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From Ryan Svihla <rsvi...@datastax.com>
Subject Re: batch_size_warn_threshold_in_kb
Date Fri, 12 Dec 2014 13:11:21 GMT
It's a rough observation and estimate, nothing more. In other words, some
clusters can handle more, some can't, it depends on how many writes per
second you're doing, cluster sizing, how far over that 5kb limit you are,
heap size, disk IO, cpu speed, and many more factors. This is why it's just
a warning and not an error, and it's something that's changeable.

There is no one perfect answer here, but I can safely say in practice with
today's hardware, I've not seen many clusters work well with more than 5kb
writes.


On Fri, Dec 12, 2014 at 1:12 AM, Mohammed Guller <mohammed@glassbeam.com>
wrote:
>
>  Ryan,
>
> Thanks for the quick response.
>
>
>
> I did see that jira before posting my question on this list. However, I
> didn’t see any information about why 5kb+ data will cause instability. 5kb
> or even 50kb seems too small. For example, if each mutation is 1000+ bytes,
> then with just 5 mutations, you will hit that threshold.
>
>
>
> In addition, Patrick is saying that he does not recommend more than 100
> mutations per batch. So why not warn users just on the # of mutations in a
> batch?
>
>
>
> Mohammed
>
>
>
> *From:* Ryan Svihla [mailto:rsvihla@datastax.com]
> *Sent:* Thursday, December 11, 2014 12:56 PM
> *To:* user@cassandra.apache.org
> *Subject:* Re: batch_size_warn_threshold_in_kb
>
>
>
> Nothing magic, just put in there based on experience. You can find the
> story behind the original recommendation here
>
>
>
> https://issues.apache.org/jira/browse/CASSANDRA-6487
>
>
>
> Key reasoning for the desire comes from Patrick McFadden:
>
>
> "Yes that was in bytes. Just in my own experience, I don't recommend more
> than ~100 mutations per batch. Doing some quick math I came up with 5k as
> 100 x 50 byte mutations.
>
> Totally up for debate."
>
>
>
> It's totally changeable, however, it's there in no small part because so
> many people confuse the BATCH keyword as a performance optimization, this
> helps flag those cases of misuse.
>
>
>
> On Thu, Dec 11, 2014 at 2:43 PM, Mohammed Guller <mohammed@glassbeam.com>
> wrote:
>
> Hi –
>
> The cassandra.yaml file has property called *batch_size_warn_threshold_in_kb.
> *
>
> The default size is 5kb and according to the comments in the yaml file, it
> is used to log WARN on any batch size exceeding this value in kilobytes. It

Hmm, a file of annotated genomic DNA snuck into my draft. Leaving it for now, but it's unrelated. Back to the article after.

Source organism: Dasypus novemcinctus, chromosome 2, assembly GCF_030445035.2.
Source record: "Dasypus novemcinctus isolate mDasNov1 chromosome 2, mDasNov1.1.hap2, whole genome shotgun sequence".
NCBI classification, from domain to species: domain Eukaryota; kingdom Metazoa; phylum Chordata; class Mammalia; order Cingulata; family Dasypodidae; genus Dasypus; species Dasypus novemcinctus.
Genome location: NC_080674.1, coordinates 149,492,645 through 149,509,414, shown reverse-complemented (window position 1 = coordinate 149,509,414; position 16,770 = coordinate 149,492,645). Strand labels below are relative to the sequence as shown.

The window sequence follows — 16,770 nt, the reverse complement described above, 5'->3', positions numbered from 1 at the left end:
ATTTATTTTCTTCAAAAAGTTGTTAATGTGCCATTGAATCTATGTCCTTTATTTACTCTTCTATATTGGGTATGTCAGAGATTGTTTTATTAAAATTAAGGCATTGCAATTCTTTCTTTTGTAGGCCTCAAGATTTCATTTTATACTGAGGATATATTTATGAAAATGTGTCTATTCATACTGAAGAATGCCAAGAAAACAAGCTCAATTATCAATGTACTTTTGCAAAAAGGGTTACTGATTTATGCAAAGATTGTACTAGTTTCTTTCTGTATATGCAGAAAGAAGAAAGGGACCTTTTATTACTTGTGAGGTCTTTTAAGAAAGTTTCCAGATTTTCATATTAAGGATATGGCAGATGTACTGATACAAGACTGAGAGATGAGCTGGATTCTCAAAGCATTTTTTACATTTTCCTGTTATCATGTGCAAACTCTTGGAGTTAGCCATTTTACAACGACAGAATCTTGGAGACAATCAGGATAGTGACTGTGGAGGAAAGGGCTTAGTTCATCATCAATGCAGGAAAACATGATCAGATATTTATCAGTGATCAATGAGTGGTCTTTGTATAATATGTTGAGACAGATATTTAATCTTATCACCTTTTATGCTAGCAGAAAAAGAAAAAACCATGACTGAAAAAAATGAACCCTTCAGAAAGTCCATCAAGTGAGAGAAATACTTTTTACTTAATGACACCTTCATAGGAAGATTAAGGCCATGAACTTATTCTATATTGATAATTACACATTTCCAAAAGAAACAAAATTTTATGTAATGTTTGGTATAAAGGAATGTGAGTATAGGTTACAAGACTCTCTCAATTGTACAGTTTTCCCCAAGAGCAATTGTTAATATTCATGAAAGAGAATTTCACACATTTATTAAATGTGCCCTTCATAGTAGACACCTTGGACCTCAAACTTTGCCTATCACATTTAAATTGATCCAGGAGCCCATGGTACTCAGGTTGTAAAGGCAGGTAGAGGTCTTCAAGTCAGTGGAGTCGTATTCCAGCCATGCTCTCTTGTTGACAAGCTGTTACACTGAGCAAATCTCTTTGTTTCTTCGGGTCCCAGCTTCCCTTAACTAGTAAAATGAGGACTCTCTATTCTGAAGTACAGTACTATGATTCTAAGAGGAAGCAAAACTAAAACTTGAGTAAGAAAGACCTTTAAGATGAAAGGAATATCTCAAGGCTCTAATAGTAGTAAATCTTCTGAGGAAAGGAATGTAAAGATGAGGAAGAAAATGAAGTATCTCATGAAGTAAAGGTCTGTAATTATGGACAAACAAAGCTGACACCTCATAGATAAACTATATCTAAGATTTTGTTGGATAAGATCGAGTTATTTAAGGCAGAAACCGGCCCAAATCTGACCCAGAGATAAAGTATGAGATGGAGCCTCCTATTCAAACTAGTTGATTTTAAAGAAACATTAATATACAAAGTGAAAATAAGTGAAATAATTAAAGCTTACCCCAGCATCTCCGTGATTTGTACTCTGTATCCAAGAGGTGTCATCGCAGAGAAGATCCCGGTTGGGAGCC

> says caution should be taken on increasing the size of this threshold as it
> can lead to node instability.
>
>
>
> Does anybody know the significance of this magic number 5kb? Why would a
> higher number (say 10kb) lead to node instability?
>
>
>
> Mohammed
>
>
>
>
> --
>
> [image: datastax_logo.png] <http://www.datastax.com/>
>
> Ryan Svihla
>
> Solution Architect
>
>
> [image: twitter.png] <https://twitter.com/foundev>[image: linkedin.png]
> <http://www.linkedin.com/pub/ryan-svihla/12/621/727/>
>
>
>
> DataStax is the fastest, most scalable distributed database technology,
> delivering Apache Cassandra to the world’s most innovative enterprises.
> Datastax is built to be agile, always-on, and predictably scalable to any
> size. With more than 500 customers in 45 countries, DataStax is the
> database technology and transactional backbone of choice for the worlds
> most innovative companies such as Netflix, Adobe, Intuit, and eBay.
>
>
>


-- 

[image: datastax_logo.png] <http://www.datastax.com/>

Ryan Svihla

Solution Architect

[image: twitter.png] <https://twitter.com/foundev> [image: linkedin.png]
<http://www.linkedin.com/pub/ryan-svihla/12/621/727/>

DataStax is the fastest, most scalable distributed database technology,
delivering Apache Cassandra to the world’s most innovative enterprises.
Datastax is built to be agile, always-on, and predictably scalable to any
size. With more than 500 customers in 45 countries, DataStax is the
database technology and transactional backbone of choice for the worlds
most innovative companies such as Netflix, Adobe, Intuit, and eBay.

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